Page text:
Yes, adding more water than directed on the product package will dilute the formula and lower the amount of nutrients your baby receives. Formula is made with specific vitamins, minerals and other nutrients necessary for your baby to grow properly, so mix it exactly as directed on the formula's package to ensure your baby receives the ultimate nutrition.
No, microwaving formula can cause hot spots that will burn your baby. In most cases, if formula is room temperature or cool, there is no need to heat it. If prepared formula has been stored in the refrigerator, you can heat the bottle in a pan of warm – not boiling – water or run the bottle under a warm tap. Always check the temperature of the formula on the inside of your wrist before serving it to baby. If it is too warm for your wrist, it is too warm for baby.
No. Once your baby has used a bottle of formula you shouldn't save the unused portion and reuse it. Your baby's saliva can cause bacteria to form in the formula in the bottle that heating or cooling cannot destroy. In fact, never reheat formula that has been already heated. Also, never use a bottle of formula longer than one hour after your baby has begun drinking it. Toss it out and start fresh instead.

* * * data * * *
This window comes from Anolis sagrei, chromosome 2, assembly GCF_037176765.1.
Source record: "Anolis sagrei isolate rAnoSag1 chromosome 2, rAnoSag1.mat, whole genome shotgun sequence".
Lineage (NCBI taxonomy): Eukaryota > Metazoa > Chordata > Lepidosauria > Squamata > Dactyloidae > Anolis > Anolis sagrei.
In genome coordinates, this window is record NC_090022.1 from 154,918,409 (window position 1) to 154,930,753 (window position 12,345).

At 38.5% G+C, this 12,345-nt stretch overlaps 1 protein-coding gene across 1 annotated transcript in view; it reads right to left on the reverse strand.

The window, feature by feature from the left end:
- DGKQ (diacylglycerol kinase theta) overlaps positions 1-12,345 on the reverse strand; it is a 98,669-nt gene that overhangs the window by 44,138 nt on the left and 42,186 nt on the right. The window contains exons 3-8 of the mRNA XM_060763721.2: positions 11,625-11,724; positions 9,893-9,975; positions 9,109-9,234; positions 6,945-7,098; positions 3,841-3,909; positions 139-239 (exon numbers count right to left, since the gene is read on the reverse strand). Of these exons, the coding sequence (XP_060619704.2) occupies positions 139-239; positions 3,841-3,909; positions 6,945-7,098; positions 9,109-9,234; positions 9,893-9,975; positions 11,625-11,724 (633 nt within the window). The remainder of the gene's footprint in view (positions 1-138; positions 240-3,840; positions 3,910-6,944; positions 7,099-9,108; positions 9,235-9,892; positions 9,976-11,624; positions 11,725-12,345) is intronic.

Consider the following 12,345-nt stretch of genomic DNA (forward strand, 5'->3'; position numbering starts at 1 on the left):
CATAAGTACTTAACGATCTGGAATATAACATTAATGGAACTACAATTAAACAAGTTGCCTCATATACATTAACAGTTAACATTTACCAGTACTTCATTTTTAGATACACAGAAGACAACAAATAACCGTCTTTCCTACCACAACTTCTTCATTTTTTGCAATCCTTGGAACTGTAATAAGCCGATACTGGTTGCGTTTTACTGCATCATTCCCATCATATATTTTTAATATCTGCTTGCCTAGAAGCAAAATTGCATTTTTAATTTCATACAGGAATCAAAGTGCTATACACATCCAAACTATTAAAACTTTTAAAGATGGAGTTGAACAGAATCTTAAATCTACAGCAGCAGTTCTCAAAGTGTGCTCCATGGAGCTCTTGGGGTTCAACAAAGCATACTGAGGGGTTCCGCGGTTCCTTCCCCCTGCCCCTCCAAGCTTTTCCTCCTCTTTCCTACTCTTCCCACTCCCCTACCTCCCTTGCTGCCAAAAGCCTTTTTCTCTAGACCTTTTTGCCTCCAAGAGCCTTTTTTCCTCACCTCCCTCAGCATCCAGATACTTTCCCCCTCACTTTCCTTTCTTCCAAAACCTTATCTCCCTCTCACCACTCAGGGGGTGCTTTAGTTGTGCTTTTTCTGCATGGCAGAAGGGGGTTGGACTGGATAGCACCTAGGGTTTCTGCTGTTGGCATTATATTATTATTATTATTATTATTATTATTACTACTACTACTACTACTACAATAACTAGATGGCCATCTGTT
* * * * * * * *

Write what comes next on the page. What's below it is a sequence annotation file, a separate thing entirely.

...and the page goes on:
Never buy any can of formula that has been dented or damaged in any way. Damaged cans can compromise the formula and cause spoilage. This can lead to botulism, a form of food poisoning. Also, always check the 'use by' date on each container of formula and don't buy expired product.
Yes, as long as you use the same type of formula. For example, if you use a hypoallergenic formula for your baby, it is fine to alternate between the powder, concentrate or ready to feed forms of that formula.
And you'll see personalized content just for you whenever you click the My Feed .
SheKnows is making some changes!